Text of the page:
He decided to go west. But, he didn't get there all at once. For several years he went on the harvest excursions: train-loads of young men who headed to the prairies in early fall to help bring in the harvest then returned to Ontario, their pockets full of money and their heads full of stories.


At that time the Canadian west so captured people's imaginations that one of the greatest poems, "The Red River Voyageur", about the Catholic mission at St. Boniface, Manitoba, was written by New England poet John Greenleaf Whittier, who never saw either the Red River or Manitoba. He was inspired by a newspaper account. Yet his poem so effectively caught the spirit of weary voyageurs canoeing home that, when he died, the bells of St. Boniface were tolled in his memory.

The Log Home In The West

The poem begins:
"Out and in the river is winding
The links of its long red chain,
Through belts of dusky pine-land
And gusty leagues of plain.

Only at times a smoke wreath
With the drifting cloud-rack joins…."

Those young men from the harvest excursions had seen the Red River. They'd experienced the west of Mohawk poet Pauline Johnson, herself a wandering Ontarioan, who wrote about the land:

"Where winds come sweet from the wild-rose briers
And the smoke of far-off prairie fires."

And, beyond St. Boniface? Eight hundred miles of prairie, then the Rocky Mountain foothills. Pauline Johnson loved the mountains, too.

"Night 'neath the northern skies, lone, black and grim;
Naught but the starlight lies 'twixt heaven and him.
…..
Afar some mountain streams, rockbound and fleet
Sing themselves through his dreams in cadence sweet."

Father just had to camp on that alpine meadow, wherever it was. One autumn he didn't return to Ontario after the harvest. Instead he stayed in Alberta and got a job, in a bank in Cardston, right along those famous Rockies. He was happy there, for a while.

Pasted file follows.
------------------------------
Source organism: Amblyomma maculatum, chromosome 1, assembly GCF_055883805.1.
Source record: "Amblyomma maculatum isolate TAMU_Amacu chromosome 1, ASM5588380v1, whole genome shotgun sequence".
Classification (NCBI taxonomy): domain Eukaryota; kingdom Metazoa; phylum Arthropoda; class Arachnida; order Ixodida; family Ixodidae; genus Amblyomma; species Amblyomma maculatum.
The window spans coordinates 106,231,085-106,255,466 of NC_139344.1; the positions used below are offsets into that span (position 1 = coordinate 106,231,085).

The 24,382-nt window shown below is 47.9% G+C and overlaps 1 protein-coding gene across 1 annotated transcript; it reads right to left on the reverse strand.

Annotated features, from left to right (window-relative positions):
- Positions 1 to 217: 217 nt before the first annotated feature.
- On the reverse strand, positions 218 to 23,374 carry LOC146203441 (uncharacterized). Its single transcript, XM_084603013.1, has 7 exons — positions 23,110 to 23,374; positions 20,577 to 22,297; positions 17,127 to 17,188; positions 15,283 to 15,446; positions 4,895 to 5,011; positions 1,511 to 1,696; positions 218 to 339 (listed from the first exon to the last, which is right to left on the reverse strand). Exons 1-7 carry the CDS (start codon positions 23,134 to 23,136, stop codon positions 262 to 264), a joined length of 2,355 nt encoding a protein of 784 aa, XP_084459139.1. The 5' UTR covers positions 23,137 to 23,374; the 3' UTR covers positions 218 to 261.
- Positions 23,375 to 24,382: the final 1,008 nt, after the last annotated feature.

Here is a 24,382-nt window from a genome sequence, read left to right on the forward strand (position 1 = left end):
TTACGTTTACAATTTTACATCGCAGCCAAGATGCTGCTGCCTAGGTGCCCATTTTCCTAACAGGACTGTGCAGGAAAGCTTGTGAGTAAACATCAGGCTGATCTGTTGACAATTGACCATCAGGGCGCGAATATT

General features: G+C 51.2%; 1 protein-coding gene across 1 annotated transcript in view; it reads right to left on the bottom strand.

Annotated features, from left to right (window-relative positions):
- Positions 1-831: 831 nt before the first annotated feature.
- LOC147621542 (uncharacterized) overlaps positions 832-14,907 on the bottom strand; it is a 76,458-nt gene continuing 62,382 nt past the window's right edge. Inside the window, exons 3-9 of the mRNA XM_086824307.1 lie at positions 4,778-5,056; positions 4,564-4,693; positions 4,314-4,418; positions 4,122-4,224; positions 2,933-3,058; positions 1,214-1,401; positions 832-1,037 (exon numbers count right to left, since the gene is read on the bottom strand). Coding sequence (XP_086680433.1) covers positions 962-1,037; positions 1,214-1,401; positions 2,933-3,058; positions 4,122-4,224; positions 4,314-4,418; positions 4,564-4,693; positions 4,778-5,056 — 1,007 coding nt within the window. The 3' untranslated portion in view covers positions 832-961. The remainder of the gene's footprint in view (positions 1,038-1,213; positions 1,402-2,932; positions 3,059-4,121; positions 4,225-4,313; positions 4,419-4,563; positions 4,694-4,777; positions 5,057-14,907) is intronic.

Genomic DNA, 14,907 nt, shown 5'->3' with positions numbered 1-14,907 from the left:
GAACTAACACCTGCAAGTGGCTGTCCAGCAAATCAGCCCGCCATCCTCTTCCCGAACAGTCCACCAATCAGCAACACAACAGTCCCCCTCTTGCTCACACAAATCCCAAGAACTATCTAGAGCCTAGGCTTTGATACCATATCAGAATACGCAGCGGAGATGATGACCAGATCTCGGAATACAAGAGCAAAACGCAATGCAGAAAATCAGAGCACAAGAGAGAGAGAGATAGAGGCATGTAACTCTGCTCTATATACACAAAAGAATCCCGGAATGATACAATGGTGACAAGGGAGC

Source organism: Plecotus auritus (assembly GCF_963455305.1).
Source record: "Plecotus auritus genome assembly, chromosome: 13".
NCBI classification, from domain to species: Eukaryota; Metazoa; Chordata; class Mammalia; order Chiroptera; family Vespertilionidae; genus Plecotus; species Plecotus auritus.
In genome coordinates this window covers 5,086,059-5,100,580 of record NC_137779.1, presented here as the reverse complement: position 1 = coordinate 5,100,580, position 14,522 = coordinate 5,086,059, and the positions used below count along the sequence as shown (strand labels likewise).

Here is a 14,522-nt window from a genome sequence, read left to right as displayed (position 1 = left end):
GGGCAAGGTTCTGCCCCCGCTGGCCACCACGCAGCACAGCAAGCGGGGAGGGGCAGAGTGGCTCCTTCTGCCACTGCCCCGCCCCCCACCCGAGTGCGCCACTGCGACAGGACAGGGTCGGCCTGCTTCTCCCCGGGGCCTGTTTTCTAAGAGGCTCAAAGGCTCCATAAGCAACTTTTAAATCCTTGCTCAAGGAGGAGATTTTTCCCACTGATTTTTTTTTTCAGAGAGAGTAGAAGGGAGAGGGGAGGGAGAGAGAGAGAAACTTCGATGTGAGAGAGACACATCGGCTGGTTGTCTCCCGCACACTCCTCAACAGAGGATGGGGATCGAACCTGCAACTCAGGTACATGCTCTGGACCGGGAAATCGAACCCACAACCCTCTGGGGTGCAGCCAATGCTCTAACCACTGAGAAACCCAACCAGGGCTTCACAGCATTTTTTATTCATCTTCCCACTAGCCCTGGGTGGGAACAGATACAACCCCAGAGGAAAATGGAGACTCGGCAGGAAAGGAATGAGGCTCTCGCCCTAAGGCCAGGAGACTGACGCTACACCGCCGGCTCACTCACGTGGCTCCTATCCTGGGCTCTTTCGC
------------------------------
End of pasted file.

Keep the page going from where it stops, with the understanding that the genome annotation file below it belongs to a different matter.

But, Cardston was fairly civilized, too much like Ontario. Besides, he'd heard about other mountain ranges. And, by now, he had a gold-pan.

He wandered further west until he found the isolated valley near Mt. Robson where he homesteaded, built his log cabin, enticed his sweetheart from Manitoba to join him, raised his family, and lived the rest of his life.

Father always had a flair for the dramatic. During our childhood that log cabin echoed to "The Shooting Of Dan McGrew". Many a night we were tucked into bed and lulled to sleep by Father reciting "The Cremation Of Sam McGee".

He knew those and most other Robert Service poems by heart. Service, himself a banker in the Yukon, was the unparalleled poet of the individual pitted against unforgiving wilderness, yet constantly returning to it. He wrote poignantly about the fascination of wild places in "The Spell Of The Yukon":

"…

Vick Family orchestra c.1900

There's a land where the mountains are nameless
And the rivers all run God knows where:
….
There are hardships that nobody reckons
There are valleys un-peopled and still;
There's a land- oh, it beckons and beckons,
And I want to go back- and I will."

Father made a few trips 'back East'. In fact from 1941 to 1947 he worked in an aircraft factory in Kingston manufacturing bombers for the Second World War. But, as soon as he could, after the war, he quit the job, packed up his family, and left the broad, maple-lined avenues of Kingston for the pine and spruce forests of B.C. and that winding trail which led to his cabin.

It puzzled the Ontario relatives. In 1967 on a visit to them, I was asked by a wistful aunt if 'dear George' would ever come home again. Gently I replied "No. He was lost long ago to the lure of the West."

(Trudy is a freelance writer living in Kamloops, B.C.)


Other articles by Trudy Frisk